I understood Spider-Man feeling that life is precious. That he wouldn't deliberately kill (yet felt no lasting remourse for Charlie, the girl he accidently killed with a punch, in "Wolverine vs. Spider-Man" #1 beyond the flight trip home) anyone if he could help it. But he isn't made of stone, and can succumb to emotion like the rest of us, which makes him real. So seeing him confuse Carnage as an "innocent" like a couple in a car who Carnage would just rip open as he moved across the city made me feel ill.

    Had Spider-Man said, "This piece of scum doesn't deserve to live, but killing him off would only show we're no better than he is" would have been corny, but that would have swallowed better. NOT using Carnage's abuse-case past as a justification for his rampages, or confusing him with an old lady in the street he likely disemboweled.

    There were worse moments in Marvel history, but this one was one of the first times Marvel disappointed me with something. Take it for what you will. This rant's been a decade coming.
     
  19. Zev

    Zev Registered

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    See? Now that's a good Worst Moment.

    So now we have, in the camp of excuses to kill according to Marvel, being abused as a child and feeling bad about it.
     
  20. Doomed_hero

    Doomed_hero Registered

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    The Return of Aunt May.
     
  21. X

    X Registered

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    Killing Galactus would do a lot more bad then good. Because the universe would be destroyed and all. :up:

    Not to mention someday he's going to sacrifice his life and recreate the universe.

    I personally like the whole Terrax/Manhatten/everyone vs. Galactus thing. Thor just bashing Galactus in the head and almost toppling him, yadda yadda yadda. Good stuff. :up:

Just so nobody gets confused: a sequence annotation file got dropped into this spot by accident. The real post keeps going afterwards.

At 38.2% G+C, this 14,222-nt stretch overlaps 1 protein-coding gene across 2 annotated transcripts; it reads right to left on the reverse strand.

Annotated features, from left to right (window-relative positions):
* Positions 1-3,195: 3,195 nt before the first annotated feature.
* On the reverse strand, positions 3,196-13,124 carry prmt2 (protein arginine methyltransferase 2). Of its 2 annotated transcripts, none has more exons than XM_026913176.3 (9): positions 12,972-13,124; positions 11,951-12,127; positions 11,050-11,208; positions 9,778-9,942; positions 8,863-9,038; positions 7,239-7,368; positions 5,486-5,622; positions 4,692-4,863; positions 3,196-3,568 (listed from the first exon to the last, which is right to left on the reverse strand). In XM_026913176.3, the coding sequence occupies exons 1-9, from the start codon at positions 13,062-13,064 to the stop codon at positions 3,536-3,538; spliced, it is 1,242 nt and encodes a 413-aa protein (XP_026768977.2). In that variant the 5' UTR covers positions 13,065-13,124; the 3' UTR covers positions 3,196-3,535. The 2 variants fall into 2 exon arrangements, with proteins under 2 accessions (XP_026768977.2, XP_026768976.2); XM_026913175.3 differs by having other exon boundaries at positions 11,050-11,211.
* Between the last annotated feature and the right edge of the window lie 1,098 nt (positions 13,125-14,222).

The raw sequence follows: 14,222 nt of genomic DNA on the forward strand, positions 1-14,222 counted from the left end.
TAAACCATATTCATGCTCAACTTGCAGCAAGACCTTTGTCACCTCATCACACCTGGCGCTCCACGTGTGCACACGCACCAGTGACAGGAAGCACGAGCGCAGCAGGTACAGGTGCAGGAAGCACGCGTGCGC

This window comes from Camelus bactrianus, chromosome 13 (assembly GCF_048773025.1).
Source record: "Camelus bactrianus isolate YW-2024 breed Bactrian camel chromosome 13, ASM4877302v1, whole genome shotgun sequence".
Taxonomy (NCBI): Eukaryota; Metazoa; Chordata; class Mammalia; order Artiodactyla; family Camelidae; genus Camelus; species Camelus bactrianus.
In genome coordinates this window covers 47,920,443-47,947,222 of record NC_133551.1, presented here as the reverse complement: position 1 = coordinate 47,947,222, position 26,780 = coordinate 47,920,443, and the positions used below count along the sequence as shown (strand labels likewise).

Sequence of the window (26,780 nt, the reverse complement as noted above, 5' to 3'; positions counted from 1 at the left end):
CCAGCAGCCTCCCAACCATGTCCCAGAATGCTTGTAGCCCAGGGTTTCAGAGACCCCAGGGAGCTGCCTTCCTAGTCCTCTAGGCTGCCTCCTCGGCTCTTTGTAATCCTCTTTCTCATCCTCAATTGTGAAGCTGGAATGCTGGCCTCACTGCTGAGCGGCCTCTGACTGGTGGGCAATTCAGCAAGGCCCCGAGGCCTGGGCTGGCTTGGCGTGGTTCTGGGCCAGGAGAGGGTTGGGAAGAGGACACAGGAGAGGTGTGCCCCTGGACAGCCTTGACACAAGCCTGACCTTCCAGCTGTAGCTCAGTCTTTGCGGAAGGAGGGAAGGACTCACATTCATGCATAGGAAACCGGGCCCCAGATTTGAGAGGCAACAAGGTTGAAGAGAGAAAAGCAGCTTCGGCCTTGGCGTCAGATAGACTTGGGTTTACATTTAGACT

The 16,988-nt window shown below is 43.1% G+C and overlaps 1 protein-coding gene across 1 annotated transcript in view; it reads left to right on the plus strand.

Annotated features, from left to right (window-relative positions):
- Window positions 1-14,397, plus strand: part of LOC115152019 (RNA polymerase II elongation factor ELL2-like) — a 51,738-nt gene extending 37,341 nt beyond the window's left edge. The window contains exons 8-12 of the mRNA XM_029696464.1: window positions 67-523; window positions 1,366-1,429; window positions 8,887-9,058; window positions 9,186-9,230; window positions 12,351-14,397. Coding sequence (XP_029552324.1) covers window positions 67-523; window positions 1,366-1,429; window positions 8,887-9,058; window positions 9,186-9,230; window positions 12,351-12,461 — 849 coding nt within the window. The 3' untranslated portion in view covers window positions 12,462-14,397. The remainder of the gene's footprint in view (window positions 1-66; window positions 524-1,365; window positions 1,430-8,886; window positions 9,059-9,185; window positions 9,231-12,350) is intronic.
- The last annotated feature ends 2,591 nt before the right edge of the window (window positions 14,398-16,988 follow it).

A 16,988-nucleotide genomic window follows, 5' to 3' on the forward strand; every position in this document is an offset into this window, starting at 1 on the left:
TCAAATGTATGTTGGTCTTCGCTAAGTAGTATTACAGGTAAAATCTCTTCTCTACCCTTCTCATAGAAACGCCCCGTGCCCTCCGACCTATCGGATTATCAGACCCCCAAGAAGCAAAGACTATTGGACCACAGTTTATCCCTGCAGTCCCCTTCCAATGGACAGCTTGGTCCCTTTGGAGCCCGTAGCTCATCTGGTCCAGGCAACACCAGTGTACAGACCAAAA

Spider-Man and DD were hanging back because what was going on was beyond their capibility to deal with.
     
  22. Nero_Ordin

    Nero_Ordin Registered

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    the ben reily clone being spiderman.
     
  23. Symbiotica

    Symbiotica Registered

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    Maximum Carnage is a guilty pleasure, no doubt about it. Altho one could remark that perhaps nowadays we need some more good fights and less jaw-flapping on-page, but I digress. And I agree with you that the ending royally sucks... but for different reasons.

    Once again Marvel pulls a "rabbit" out of a hat to vanquish an all-but-unstoppable foe: in this case, "goodness" rays that cause a sea-change in all who feel them toward the bright side of the Force, emitted by Dagger or some such Godforsaken thing. [sarcasm there.... but not too far from the truth.] All the villains fold like a deck of cards, The End. That just sucks. It's frankly stupid.

    Carnage is not the first foe Spidey has wrongheadedly defended [the name "Venom" comes to mind...] but illogical as it may be, it allows his stellar Rogue's Gallery to remain mostly intact, and for this reason it is tolerated. Of course it would make more sense in total lives saved for Spidey to kill just about all of his foes.... but he shouldn't kill, because that would "kill" the Spidey we know & love. He hates to believe anyone, no matter how bad, is totally irredeemable. That's not good sense but it makes him very loveable.

    Just my opinion, o' course..... endings are a huge problem for Marvel quality-wise, they need to work on this area, at least in the Spidey books. A tacky, unbelievable ending just wrecks the whole thing.

    zev: "So now we have, in the camp of excuses to kill according to Marvel, being abused as a child and feeling bad about it."

    Not only in the Marvel U, but people in real life are using this as a defense for everything from not paying their cell-phone bill on Judge Judy, to the Unibomber. [just kidding, I don't know what the Unibomber's main excuse was other than a dislike of technology, but you know what I mean. :gg:]
     
  24. Roughneck

    Roughneck Registered

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    The worst moment im Marvel Comic History is In Secret Wars #8.

    The Hulk (with the mind of Banner) discovers a machine that can create any costume, hence Thors new Cape and hat. But he said it while wearing his torn purple pants. If he is smart wouldn't he have gotten himself a costume?
     
  25. Assassin

    Assassin Detroit's Reckoning

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    U are wrong my young padawan. the name is spelled
    A U S T E N
    :hellboy: